2 Samuel 7:1-17 | Luke 1:30-33
[My apologies that due to a technical error, there is no audio recording this week]
The Bible has a very ambiguous attitude to the emergence of the kingdom of Israel. When the people first start asking for a king, the prophet Samuel warns them – if you have a king, he will lead you into wars, he will take your sons and fight for him. And why would you need a king to rule you? You have your God, you have the Torah to show you how to live. What will a king bring you except grief?
But the people wanted a king “like all the other nations”. They had looked at the nations around them, those with whom they had fought and those they feared, and seen powerful leaders bringing security and strength, and they wanted to be like that. For years God had looked after them, raised up leaders when they needed them, but it wasn’t enough. Relying on God to provide for them when there was a need was scary; it wasn’t like having a strong figure, a powerful centre, something you could rely on.
All the other nations around them had kings that they could look to; in what seemed like dangerous, frightening times, the people wanted a powerful person to rule them and keep them safe, and if that person might, for his own glory, lead them to unnecessary war, reduce their freedoms in the name of national security, crush internal dissent and criticism, build great monuments to advance their own glory, well that was all a price worth paying.
How little times – or rather, people – have changed.
They asked for a king because all the other nations had them. And Samuel’s rebuke: you were not called by God to be like everyone else. You were called to be different. You were called to bring blessing to all the nations, to stand out as a beacon of hope and an example of what might be, what could be.
And God speaks to Samuel and says “they have not rejected you, their prophet; they have rejected me, their God. But I will give them what they ask.”
And so they get Saul. Who pretty clearly illustrates the whole problem. He’s a great choice of leader, for a while; he unites the people, and leads them to military victory. But power corrupts. Jealousy, paranoia, deteriorating mental health tear him down, bit by bit, proving every word of Samuel’s warning about what it can mean to have a powerful leader. In fact, one might even wonder if God – or Samuel – chose Saul to make a point.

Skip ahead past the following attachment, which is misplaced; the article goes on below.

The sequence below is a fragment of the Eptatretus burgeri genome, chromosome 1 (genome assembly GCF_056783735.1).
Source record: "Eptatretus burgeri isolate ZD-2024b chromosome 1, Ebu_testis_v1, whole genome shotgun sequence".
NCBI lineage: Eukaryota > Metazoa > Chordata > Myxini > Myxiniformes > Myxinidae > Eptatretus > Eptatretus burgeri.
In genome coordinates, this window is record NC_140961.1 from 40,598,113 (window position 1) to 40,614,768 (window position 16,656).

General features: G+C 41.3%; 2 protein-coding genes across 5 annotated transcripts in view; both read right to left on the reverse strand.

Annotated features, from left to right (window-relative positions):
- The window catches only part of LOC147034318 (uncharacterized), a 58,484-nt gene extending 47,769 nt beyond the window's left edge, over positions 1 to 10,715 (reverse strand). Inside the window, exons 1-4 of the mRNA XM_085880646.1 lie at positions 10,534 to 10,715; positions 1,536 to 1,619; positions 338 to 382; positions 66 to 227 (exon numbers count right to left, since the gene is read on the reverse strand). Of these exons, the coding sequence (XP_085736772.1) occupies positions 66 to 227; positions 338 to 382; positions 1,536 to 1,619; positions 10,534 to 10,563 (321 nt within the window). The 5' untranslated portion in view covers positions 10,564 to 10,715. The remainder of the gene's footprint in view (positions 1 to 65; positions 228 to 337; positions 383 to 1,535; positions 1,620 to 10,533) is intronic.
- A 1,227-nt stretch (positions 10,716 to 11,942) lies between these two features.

But of course, once power has been centralised, it has a strong tendency to stay that way; the fall of Saul sees the rise of David. David, the great king, the shepherd, the poet, the man after God’s own heart. Also the adulterer, abuser of power, and murderer, but we’ll let that go for now.
And in today’s reading, David declares his intention to build a great Temple for God.
“I live in a house of cedar,” he says; his political power is absolute, and for the time being, at least, the nation is at peace. He has built himself a palace to reflect his success, his power, a symbol of his rule.
“But the ark of God is in a tent.” For all David’s faults, he has this sense that it was wrong for God to have a less inspiring, dramatic, powerful symbolic building than he himself had. And the prophet Nathan’s first reaction is to agree. Build God a Temple.
It seems right, doesn’t it? That God should have a place, a symbol, a house, at least as glorious as that of the King.
But God, it turns out, wasn’t interested, and speaks to Nathan. “I haven’t ever lived in a house, and I’ve never asked for one. I have moved around with the people, in a tent like theirs. Have I ever given any indication that my people needed to build a house for me?”
Just like when the people saw that the nations around them had kings, and said “how come we don’t have one”, David has made the fundamental error of looking at the nations around, seeing things that they are doing, that they have achieved, and seeking to emulate them. “All the Gods of the other nations have great houses, temples, statues; isn’t our God bigger and more important than theirs?” he asks.